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Machu Picchu

Machu Picchu (sometimes called "the Lost City of the Incas") is a well preserved Pre-Columbian town located at a high mountain ridge (at an elevation of about 6,750 feet) above the Urubamba valley[?] in modern day Peru.

Machu Picchu
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It is thought the city was built by the Inca emperor Pachacuti[?] starting in about 1440 and was inhabited until the Spanish Conquest[?] in 1532. Archeological evidence (together with recent work on early colonial documents) shows that it was was not a conventional city; rather it was rather a sort of country retreat town for the Inca Emperor and nobility. The site has a large palace and temples around a couryard, with other dwellings for the support staff. It's estimated that a maximum of only about 750 people resided in Machu Picchu at any one time, and probably only a small fraction of that number during the rainy season and when no nobles were visiting.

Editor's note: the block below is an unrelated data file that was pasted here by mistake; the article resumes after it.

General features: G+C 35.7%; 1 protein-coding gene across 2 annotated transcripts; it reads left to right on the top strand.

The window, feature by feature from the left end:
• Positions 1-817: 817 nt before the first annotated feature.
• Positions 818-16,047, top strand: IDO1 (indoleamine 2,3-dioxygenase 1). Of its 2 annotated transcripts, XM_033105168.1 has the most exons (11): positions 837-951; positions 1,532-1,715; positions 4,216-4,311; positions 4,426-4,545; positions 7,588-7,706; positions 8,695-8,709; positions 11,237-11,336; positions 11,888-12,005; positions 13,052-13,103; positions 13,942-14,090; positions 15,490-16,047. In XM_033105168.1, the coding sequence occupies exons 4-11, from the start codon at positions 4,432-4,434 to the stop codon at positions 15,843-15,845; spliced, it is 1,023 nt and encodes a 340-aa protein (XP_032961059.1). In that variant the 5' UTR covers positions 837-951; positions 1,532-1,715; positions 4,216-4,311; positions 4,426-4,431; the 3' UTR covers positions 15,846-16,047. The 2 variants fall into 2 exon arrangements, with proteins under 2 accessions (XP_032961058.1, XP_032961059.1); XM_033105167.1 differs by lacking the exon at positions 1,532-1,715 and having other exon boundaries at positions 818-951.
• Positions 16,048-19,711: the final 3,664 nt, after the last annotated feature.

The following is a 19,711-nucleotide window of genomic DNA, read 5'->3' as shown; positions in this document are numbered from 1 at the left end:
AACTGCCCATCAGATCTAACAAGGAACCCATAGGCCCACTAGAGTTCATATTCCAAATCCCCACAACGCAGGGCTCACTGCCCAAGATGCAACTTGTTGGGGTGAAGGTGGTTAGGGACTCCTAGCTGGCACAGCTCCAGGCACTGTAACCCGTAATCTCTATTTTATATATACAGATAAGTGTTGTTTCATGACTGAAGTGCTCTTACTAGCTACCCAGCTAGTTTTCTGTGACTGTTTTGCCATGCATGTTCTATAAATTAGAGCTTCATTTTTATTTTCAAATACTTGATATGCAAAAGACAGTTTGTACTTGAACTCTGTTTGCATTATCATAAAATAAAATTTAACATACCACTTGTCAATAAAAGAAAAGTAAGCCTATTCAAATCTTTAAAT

The city was re-discovered on July 11, 1911 by a Yale historian, Hiram Bingham[?] who was exploring old Inca roads in the area. Bingham made several more trips and conducted excavations on the site through 1915. He wrote a number of books and articles about Machu Picchu; his popular account "Lost City of the Incas" became a best seller.

In 1913 it received a significant amount of publicity after National Geographic Society devoted their entire April 1913[?] issue to Machu Picchu.

The site is UNESCO World Heritage Site and a popular tourist attraction.

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